Athletes in Parliament
In many countries, victories in sport open doors in politics, business, and the entertainment world. But involvement in doping scandals usually means the end of advertising contracts and public condemnation for athletes. In Belarus however, the situation is different.
In September 2016, the leader of the suspended rowing team, Aliaksandr Bahdanovich, won a seat in the Parliament. It should be noted that he was one of five rowers which the ICF had accused of doping, and he received the post while the suspension was still in effect. The 34-year-old athlete became the second Olympic medalist to enter parliament and got a position on the Permanent Commission on National Security.
A similar story happened with another medalist: current deputy Vadzim Dzieviatouski. The silver medal he had won in the hammer throw in 2008 was recalled due to a doping violation, but later reinstated in 2010. He won a seat in the Parliament in 2012. Doping-related controversies did not prevent him from heading the Athletics Federation of Belarus in 2014. It goes without saying that both deputies tow the official line.
Aliaksandr Lukashenka is well known for his love of ice hockey. He also plays tennis with Viktoria Azarenka and publicly advises the Belarusian biathlon star Daria Domrachava on how to win. Sport champions enjoy great popularity in Belarus and can often be seen on Belarusian billboards and on TV.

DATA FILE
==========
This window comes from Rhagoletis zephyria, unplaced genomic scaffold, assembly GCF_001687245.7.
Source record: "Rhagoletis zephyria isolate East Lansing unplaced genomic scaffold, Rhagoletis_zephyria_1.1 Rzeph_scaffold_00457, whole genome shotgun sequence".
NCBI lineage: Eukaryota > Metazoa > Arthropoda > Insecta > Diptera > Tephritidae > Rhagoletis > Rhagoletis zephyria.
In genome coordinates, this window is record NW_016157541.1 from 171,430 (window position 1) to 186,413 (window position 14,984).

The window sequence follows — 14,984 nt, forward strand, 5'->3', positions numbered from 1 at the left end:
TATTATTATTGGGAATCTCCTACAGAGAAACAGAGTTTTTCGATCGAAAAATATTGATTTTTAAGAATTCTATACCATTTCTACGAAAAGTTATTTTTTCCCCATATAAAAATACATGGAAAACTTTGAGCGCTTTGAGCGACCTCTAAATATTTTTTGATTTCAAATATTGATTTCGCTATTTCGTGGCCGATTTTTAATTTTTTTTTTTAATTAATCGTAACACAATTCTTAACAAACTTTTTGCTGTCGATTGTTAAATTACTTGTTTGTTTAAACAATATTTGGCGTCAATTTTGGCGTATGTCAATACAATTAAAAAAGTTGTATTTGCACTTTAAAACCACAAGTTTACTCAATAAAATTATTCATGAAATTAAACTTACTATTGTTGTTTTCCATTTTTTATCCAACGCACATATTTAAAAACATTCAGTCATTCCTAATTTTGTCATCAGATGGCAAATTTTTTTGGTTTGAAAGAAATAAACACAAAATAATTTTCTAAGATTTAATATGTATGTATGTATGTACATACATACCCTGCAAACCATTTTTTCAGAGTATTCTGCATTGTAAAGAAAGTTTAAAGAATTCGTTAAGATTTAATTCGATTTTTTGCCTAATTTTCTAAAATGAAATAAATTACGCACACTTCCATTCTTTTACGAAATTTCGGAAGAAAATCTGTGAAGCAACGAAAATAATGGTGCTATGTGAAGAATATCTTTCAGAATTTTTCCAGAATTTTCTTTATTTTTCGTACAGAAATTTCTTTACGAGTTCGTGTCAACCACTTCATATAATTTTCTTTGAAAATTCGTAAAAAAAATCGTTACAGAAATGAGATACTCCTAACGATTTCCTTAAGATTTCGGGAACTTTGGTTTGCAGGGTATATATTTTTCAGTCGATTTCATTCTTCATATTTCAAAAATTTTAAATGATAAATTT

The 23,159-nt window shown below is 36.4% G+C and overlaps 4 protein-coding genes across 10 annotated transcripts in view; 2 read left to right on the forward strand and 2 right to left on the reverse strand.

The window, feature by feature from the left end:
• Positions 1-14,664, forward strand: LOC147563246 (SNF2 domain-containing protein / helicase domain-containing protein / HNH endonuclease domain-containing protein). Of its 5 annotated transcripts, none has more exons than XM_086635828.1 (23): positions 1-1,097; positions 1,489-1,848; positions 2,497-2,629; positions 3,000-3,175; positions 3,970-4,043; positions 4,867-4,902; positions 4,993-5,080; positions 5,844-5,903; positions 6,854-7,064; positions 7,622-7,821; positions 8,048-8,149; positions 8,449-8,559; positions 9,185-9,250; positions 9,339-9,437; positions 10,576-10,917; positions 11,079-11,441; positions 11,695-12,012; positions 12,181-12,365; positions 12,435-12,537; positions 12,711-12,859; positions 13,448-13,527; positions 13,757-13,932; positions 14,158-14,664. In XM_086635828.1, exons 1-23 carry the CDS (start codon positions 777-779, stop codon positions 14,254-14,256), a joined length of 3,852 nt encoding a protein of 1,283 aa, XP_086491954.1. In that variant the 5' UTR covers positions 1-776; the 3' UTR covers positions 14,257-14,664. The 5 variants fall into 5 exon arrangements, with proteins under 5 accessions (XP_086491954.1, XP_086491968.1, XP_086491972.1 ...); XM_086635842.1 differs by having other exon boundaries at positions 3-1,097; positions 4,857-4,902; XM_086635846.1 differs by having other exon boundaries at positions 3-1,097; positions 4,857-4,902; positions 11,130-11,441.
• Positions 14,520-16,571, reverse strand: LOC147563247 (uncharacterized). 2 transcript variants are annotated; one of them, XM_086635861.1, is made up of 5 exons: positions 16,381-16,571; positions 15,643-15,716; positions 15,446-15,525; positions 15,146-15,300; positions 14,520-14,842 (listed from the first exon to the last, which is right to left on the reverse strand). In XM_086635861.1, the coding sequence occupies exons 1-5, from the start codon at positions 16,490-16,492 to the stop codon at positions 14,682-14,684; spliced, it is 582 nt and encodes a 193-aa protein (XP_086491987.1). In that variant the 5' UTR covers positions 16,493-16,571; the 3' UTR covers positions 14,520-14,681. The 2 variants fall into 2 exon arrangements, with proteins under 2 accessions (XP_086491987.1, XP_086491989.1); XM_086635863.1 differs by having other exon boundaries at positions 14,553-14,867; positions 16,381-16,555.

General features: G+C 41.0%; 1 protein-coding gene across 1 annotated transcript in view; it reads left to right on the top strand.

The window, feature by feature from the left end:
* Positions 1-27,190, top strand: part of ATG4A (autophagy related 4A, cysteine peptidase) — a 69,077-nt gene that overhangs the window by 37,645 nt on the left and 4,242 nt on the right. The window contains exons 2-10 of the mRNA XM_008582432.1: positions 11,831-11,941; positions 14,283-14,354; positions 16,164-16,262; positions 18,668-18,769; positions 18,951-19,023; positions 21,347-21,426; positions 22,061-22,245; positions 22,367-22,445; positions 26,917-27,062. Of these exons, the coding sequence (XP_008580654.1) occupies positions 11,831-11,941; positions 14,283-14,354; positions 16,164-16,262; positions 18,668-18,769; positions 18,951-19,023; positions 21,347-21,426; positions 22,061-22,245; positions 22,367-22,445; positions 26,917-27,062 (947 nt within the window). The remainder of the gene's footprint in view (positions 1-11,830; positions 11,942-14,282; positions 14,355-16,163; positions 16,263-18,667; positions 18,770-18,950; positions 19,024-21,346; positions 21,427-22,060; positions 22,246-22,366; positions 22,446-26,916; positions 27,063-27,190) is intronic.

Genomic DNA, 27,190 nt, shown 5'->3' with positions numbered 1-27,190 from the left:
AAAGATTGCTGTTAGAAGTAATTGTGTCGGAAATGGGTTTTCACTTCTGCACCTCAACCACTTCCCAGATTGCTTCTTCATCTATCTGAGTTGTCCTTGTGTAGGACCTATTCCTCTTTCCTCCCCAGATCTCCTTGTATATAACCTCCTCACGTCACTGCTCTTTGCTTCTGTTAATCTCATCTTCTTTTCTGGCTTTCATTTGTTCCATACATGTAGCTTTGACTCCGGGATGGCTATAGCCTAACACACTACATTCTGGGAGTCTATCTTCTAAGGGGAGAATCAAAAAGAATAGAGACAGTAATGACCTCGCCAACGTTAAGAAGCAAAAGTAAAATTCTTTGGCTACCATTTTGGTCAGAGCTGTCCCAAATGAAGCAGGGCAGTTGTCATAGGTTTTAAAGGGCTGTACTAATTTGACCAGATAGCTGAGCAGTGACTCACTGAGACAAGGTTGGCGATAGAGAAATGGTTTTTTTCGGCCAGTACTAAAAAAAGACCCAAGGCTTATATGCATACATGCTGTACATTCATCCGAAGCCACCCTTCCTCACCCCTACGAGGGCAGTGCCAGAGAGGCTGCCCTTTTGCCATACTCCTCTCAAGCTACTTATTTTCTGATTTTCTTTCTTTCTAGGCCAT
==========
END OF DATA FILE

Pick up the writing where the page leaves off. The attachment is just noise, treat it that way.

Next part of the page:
Most athletes are very loyal to the government. For this reason, involvement in doping scandals does not seriously influence their social status within the country. As in Russia, accusations of doping are often perceived as foreign meddling in Belarusian professional sport.
The rowers’ case shows that doping accusations can even lead to a career in politics. The public sees athletes as victims of international conspiracies, often turning them into martyrs. Even when the guilt of top athletes is unquestionable, they receive lenient punishments and sympathetic treatment from the authorities.
Belarusian doping violations are often overshadowed by Russian ones. They don't attract the same amount of attention from foreign journalist and are widely discussed only inside the country. However, the number of penalised Olympic athletes remains very high. Unfortunately, as in many ex-communist countries, the use of doping in Belarus in professional sport is not an unusual phenomenon.